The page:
As a frequent concertgoer, Vibes founder Jackson Mann, knows how damaging the loud speakers can be. At first he thought the ear ringing he experienced after going to a concert was normal, and nothing he should worry about. But that all changed when he ruptured an ear drum after one too many loud shows. His doctor suggested he start wearing hearing protection at shows, but after Mann tried the earplugs he was frustrated by the way they changed his concert experience. He wanted to find a way to make a better option.
“I put in foam earplugs and instantly realized that they were not designed for music or sound quality. They completely muffled and distorted all the sound, and it took away from the whole concert experience, which is what you paid to come see,” Mann said. “So it was kind of at the time that there was a disconnect between people’s understanding of sound levels, sound and the sound experience, but also the need for a product that not only kept people safe and lower sound, but also kept the sound quality to be able to hear the music, clearly and without distortion.”
Mann worked with project designers in the University of Minnesota’s audiology department to make a new and improved earplug, creating prototypes and printing them with a 3D printer. After taking those prototypes into a sound lab, and testing them on people Mann started Vibes in 2017, selling the new ear plugs that work completely different from the foam ones.
“If you’ve ever been at a party somewhere where there’s a speaker in a room next to you, or maybe you have a roommate who’s playing music when you’re trying to sleep and all you can hear is the thumping of the bass through the wall, that’s what a foam earplug is. It’s blocking that sound and cutting out all the highs and all the treble,” he said. “With Vibes, it’s letting all those frequencies through evenly from bass to treble. You’re still hearing the music exactly as it comes through the speakers, just at a lower decibel level. It’s the equivalent of a volume knob. It’s not distorting sound, it’s just lowering decibels.”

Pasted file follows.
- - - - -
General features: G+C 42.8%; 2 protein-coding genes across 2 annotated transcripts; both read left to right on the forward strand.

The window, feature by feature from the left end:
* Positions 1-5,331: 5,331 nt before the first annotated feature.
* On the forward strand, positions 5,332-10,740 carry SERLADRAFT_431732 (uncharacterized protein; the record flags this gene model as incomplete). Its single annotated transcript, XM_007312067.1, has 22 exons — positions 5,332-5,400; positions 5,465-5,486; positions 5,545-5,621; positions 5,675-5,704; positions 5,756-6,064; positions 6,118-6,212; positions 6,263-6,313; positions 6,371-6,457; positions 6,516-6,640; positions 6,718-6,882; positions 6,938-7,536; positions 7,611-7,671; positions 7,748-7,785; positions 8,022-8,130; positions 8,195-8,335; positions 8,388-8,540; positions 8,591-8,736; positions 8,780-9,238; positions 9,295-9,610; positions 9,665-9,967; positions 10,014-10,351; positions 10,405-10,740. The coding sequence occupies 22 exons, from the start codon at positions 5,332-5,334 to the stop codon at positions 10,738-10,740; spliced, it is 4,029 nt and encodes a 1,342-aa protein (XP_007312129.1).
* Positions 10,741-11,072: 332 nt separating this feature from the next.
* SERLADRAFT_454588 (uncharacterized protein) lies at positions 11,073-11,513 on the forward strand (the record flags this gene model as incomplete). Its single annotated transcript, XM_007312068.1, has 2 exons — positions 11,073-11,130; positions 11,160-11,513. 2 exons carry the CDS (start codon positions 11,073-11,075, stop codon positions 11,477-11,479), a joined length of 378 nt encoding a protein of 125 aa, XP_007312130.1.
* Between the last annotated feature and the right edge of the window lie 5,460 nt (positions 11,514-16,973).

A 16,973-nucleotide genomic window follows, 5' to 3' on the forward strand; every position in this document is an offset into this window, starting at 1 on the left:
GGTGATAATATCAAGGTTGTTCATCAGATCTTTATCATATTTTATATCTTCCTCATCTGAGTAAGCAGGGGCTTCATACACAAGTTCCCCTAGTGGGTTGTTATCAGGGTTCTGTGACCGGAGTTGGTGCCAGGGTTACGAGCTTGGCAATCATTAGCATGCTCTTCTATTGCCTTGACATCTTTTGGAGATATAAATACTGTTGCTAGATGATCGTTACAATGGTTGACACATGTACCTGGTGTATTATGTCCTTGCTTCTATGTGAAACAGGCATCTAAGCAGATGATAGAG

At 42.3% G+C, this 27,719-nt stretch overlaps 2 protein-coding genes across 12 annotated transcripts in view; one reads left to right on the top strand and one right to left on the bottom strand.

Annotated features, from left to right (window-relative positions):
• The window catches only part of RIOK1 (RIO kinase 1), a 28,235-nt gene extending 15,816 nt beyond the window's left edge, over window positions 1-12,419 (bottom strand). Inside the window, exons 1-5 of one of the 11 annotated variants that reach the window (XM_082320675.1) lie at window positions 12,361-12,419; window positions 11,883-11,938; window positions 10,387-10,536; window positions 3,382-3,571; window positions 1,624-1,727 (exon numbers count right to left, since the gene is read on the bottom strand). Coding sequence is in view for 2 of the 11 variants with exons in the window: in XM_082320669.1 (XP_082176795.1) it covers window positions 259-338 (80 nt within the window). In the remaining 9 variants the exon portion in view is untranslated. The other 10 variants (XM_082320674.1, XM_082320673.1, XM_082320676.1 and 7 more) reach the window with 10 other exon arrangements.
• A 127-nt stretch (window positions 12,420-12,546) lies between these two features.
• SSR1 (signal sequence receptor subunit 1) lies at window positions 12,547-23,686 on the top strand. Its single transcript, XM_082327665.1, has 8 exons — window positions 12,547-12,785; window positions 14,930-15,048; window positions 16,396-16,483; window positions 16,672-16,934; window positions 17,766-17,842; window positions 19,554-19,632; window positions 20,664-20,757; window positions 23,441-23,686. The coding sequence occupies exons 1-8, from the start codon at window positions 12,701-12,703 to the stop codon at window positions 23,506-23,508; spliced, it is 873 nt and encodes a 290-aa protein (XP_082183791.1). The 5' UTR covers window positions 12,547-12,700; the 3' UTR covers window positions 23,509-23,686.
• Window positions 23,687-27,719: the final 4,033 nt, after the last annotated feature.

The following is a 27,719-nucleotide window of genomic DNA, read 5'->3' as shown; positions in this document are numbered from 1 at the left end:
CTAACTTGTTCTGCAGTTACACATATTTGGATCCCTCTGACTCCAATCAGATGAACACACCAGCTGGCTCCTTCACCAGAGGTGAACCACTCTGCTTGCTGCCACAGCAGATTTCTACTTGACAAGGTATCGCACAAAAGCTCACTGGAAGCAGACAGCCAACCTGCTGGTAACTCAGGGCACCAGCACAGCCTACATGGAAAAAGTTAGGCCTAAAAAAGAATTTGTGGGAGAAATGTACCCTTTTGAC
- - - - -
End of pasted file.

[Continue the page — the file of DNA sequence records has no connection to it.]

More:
While concertgoers are Vibes’ main focus, the earplugs also work well for people who spend time in loud environments, like bartenders, mechanics and motorcycle drivers, but still need to communicate with others. Mann said it also works well for people who are on the autism spectrum or have a sensory disorder, where everyday sounds can be painfully loud.
“We’ve had a huge embrace from that community of people using it, and have heard lifechanging stories of families being able to do different activities, to go on vacations again, go to the mall with their kids again and things they normally wouldn’t be able to do.”
Mann took Vibes to Shark Tank last year. Although he didn’t land funding on the show, he made an impressive demonstration with the help of the Twin Cities’ McNasty Brass Band.
With the growing success Mann has had with Vibes, he is now able to give back to organizations like the Hear the World Foundation, giving low-income people in Peru access to things like screenings, hearing aids, surgeries and other hearing health services, and he hopes that more people will start thinking about their own hearing too.
“I think there’s going to be a shift the same way that you won’t go out in the sun for ten hours without putting sunscreen on, most people don’t go for a long bike ride without putting their helmet on, and most people put their seatbelt on when they get into the car,” Mann said. “I’m kind of hopeful that there will be this big shift in people’s behavior where they realize that loud concerts can be damaging. I am still able to hear the music and sometimes better because you’re not overdone with the loudness of sound and it’s become more common place for people to be thinking about their hearing health the same way they think about other aspects of their health.”
Simone Cazares is a student at Saint Paul College. Originally from Miami, Fla., she survives Minnesota’s cruel winters by immersing herself in the Twin Cities music scene.